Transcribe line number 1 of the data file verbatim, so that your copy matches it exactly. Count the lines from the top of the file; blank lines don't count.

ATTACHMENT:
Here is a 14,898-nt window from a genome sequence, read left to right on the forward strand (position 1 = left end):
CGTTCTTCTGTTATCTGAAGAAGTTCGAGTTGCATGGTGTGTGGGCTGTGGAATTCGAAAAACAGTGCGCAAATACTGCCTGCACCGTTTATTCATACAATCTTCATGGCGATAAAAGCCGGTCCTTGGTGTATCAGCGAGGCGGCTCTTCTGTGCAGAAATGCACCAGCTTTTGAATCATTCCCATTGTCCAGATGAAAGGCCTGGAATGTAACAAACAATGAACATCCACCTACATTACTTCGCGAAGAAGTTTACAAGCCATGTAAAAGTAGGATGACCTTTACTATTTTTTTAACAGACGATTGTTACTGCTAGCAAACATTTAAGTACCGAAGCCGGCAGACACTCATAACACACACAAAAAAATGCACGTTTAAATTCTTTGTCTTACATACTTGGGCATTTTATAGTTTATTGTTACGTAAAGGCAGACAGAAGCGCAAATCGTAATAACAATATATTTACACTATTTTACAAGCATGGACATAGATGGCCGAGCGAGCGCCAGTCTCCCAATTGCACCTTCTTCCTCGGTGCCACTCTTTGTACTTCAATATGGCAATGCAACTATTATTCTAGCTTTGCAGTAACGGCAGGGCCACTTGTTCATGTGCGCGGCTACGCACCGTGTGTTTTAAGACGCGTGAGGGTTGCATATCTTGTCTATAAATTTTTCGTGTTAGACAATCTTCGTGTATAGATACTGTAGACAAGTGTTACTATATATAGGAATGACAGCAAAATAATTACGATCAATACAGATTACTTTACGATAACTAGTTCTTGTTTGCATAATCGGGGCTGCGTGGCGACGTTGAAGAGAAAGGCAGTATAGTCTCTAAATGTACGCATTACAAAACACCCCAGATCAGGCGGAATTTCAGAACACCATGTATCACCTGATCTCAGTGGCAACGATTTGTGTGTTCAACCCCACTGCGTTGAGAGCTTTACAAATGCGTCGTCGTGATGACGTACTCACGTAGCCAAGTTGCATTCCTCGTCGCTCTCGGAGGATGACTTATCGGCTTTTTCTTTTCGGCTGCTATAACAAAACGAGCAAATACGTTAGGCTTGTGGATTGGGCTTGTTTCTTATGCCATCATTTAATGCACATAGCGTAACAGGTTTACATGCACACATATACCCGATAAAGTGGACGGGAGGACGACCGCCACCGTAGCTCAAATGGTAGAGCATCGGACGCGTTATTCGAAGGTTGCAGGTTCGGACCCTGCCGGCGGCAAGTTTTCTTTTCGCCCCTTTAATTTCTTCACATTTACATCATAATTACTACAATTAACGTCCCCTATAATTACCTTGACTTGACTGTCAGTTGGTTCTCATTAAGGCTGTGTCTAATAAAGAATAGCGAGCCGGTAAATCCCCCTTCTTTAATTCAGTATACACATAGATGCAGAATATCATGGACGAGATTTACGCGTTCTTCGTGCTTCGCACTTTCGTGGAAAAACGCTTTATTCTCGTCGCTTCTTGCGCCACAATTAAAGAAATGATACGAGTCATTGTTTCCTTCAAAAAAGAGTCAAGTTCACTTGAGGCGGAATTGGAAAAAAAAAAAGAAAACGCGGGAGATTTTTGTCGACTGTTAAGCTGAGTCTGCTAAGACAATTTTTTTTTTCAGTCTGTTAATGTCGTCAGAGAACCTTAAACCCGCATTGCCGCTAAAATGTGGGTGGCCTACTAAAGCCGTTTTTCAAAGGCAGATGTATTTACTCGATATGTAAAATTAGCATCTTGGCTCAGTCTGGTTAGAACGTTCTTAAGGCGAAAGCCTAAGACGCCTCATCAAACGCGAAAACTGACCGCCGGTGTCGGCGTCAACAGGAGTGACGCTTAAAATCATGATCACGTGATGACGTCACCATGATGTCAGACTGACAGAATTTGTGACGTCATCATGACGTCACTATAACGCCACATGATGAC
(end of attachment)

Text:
Here is a 14,898-nt window from a genome sequence, read left to right on the forward strand (position 1 = left end):